Under F.A.C. 68A-25.002(6), no person can take a cooter species, their eggs, or parts there of, from the wild.
Florida is home to several species and subspecies of cooters: the river cooter, Florida cooter, Florida red-bellied cooter and Suwannee cooter. There are similarities in appearance across all cooter species: they all have moderately to highly domed shells, yellow to cream stripes on their heads and limbs, females grow larger than males, the shells on male turtles are less domed, and males have longer claws. The Suwannee cooter, a species covered by Florida’s Imperiled Species Management Plan, is the largest cooter in the state. There is some taxonomic uncertainty between species and subspecies that future research will help resolve the relationships between cooter species.
Pseudemys concinna concinna
The shell is highly domed with a black to dark brown base color. The shell pattern is made up of green, yellow, brown and/or black markings. A light backward-facing ‘C’ shaped mark can be seen on the second scale (scute) of the shell. The bellies are yellow to orange with black pigment along the seams. Adult size ranges from 9-13 inches with a maximum shell length of 17.2 inches.
Pseudemys floridana floridana
Pseudemys floridana peninsularis
The elongated shell is moderately domed, with a dark brown or black base color, and yellow or orange lines. The belly is plain yellow. Adult size ranges from 9-13 inches with a maximum shell length of 15.6 inches.
Florida Red-bellied Cooter
The shell is black and highly domed with reddish to yellow-orange vertical stripes on each scale. The belly is yellow orange to reddish. Adult size ranges from 8-12 inches with a maximum shell length of 14.8 inches.
Cooters are predominately herbivorous, and primarily eat rooted aquatic vegetation. Juveniles may eat insects and small fish but shift to a plant-based diet as they age. Cooters can be most easily seen basking on floating logs, rocks or vegetation on sunny days and are quick to flee to the water if disturbed. Cooters are aquatic turtles that only leave the water to nest, or search for new habitat during periods of heavy rain or drought. Cooters sometimes nest in yards or flower beds.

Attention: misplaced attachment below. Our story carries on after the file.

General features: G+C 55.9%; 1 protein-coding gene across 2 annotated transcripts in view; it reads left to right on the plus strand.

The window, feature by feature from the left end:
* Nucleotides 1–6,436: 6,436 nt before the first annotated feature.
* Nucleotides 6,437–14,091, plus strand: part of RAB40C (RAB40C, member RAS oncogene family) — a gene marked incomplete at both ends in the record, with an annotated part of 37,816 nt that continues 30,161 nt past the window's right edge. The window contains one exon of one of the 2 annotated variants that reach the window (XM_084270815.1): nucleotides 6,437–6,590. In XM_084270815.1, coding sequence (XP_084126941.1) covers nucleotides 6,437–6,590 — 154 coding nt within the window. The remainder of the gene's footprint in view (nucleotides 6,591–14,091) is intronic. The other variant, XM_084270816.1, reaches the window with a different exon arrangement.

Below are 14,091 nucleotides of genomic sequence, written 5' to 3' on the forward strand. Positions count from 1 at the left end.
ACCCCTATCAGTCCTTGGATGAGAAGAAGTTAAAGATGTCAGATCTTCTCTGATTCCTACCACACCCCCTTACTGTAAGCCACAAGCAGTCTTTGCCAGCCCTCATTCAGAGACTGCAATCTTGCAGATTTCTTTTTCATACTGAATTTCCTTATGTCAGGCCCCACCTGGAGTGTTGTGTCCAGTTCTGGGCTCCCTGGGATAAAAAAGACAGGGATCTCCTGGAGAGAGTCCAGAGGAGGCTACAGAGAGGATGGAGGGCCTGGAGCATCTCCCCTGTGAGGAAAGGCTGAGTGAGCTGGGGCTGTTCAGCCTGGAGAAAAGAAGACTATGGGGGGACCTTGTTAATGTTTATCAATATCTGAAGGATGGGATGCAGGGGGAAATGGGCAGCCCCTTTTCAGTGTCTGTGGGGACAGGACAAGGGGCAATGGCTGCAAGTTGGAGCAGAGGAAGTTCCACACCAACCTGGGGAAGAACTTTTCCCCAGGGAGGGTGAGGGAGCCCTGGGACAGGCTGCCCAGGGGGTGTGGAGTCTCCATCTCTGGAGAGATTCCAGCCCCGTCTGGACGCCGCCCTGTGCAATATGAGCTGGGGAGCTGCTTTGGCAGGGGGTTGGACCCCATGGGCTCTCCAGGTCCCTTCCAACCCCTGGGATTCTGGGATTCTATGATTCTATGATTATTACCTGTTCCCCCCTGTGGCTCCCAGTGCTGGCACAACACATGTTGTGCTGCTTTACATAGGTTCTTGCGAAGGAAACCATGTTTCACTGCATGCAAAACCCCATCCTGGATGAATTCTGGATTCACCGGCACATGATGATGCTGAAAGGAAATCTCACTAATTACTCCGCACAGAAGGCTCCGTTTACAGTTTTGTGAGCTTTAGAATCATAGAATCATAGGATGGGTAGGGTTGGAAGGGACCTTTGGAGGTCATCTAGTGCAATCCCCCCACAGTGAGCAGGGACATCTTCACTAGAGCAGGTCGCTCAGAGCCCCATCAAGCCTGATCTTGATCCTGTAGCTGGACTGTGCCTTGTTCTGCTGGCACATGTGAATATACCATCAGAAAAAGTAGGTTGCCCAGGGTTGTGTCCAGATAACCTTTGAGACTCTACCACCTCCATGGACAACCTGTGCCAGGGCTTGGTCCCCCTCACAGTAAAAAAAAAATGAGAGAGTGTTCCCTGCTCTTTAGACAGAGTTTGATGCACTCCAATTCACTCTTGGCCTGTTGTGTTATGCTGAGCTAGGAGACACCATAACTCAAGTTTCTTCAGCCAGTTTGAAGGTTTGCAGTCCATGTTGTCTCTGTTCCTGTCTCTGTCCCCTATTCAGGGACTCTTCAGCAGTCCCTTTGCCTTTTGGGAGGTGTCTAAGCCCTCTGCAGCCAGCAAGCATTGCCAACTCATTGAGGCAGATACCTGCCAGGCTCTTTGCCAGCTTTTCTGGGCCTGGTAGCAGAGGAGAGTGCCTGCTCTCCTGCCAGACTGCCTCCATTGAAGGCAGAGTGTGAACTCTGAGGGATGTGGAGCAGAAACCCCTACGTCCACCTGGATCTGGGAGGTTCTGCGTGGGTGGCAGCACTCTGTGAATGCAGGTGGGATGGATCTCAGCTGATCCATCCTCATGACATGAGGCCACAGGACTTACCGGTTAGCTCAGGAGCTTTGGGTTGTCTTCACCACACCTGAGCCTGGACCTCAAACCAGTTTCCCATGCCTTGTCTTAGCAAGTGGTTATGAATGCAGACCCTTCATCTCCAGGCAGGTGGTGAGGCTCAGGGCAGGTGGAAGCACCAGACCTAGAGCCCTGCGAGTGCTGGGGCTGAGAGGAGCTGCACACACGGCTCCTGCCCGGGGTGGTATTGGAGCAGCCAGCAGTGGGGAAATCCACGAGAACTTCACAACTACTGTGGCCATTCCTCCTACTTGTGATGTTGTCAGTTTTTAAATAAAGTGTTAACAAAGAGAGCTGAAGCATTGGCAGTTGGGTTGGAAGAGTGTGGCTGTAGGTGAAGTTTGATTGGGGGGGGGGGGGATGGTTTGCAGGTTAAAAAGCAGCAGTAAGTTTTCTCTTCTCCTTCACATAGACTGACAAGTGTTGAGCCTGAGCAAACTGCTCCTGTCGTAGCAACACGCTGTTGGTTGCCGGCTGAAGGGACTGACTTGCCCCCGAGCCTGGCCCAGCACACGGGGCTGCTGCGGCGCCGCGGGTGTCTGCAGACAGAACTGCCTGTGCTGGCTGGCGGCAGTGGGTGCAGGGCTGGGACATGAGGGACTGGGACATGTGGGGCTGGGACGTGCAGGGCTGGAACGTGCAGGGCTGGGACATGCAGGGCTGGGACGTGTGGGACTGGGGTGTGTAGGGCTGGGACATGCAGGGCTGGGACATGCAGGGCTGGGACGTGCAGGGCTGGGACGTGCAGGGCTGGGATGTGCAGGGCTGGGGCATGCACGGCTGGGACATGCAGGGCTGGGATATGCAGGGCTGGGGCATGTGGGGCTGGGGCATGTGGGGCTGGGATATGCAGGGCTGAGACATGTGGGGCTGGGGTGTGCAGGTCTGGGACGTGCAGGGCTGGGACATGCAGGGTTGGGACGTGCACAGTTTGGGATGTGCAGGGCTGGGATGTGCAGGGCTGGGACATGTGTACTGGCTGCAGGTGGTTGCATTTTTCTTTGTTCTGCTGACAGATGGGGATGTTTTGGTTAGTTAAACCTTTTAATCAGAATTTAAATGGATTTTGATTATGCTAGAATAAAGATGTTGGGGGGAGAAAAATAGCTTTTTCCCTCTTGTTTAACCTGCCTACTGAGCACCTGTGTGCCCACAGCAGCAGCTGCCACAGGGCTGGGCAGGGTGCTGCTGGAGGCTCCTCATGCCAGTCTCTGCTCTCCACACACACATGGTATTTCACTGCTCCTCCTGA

Cooters can live up to 40 years. Females have delayed maturity and may not lay their first nest until they are 10 years old. The nesting season generally spans from spring to fall but varies with latitude throughout the state. In south Florida, cooters may nest year-round. Cooters can nest multiple times a year, and individual turtles have been recorded nesting up to 6 times in a single year. Clutch sizes range from around 5–30 eggs with larger females producing larger nests.
Cooters can be found throughout Florida, although different species use different habitats. Florida cooters, which can be found state-wide, and Florida red-bellied cooters, which can be found throughout peninsular Florida, prefer permanent non-flowing bodies of water such as lakes, canals, ponds, swamps, marshes and slow-moving rivers. River cooters, which can be found from the Big Bend region through the Tampa Bay area, prefer bodies of water with a moderate current and can be found in rivers, backwaters, impoundments and spring runs. All species prefer to live in bodies of water that are abundant with aquatic vegetation.
Florida Red-bellied Cooter
Predation: Racoons, opossums, red foxes, river otters, feral hogs, dogs, black bears, alligators and birds of prey are all threats to cooters, but the impacts of native predators to cooter populations is minimal. Nonnative predators, such as Argentine black and white tegus or red imported fire ants, prey on eggs and hatchlings of cooters and may be a more significant threat than native predators.
Habitat loss and degradation: Habitat loss and degradation from development and agriculture is affecting all cooter species. Runoff and pollution can degrade water quality and can affect aquatic vegetation.
Vehicle Impacts: Motorized boats may be a significant source of mortality in highly trafficked areas. Cooters are also vulnerable to car strikes when crossing highways or roads during the nesting season.
Disease: Turtle fraservirus 1 has impacted cooter populations, although the net effect of this virus is unknown.
How You Can Help
Turtles can be helped across the road if it is safe to do so, but it’s important to only move the turtle in the direction it was heading and release it once it is safe. Turtles should not be moved, even if it appears there isn’t appropriate habitat for it nearby.
If a turtle is nesting in your yard, the best thing to do is leave the turtle and nest alone. Both cooters and their nests are protected from take in Florida, and generally do not meet the criteria of nuisance wildlife. Cooter nests generally hatch within 90 days. If you wish to protect the nest, a marker can be placed several feet away from the nest and the area can be avoided (for example, not mowed over or raked), or a cage may be placed over the nest to protect it. If you find a nest that has been dug up by predators but there are still whole eggs, contact a wildlife rehabilitation facility for further assistance.
To avoid spreading turtle fraservirus 1, do not capture and transport any cooters, even those that appear healthy, to release at new locations.
Report any sightings of sick or deceased turtles to the FWC by calling the Turtle Hotline at 352-339-8597.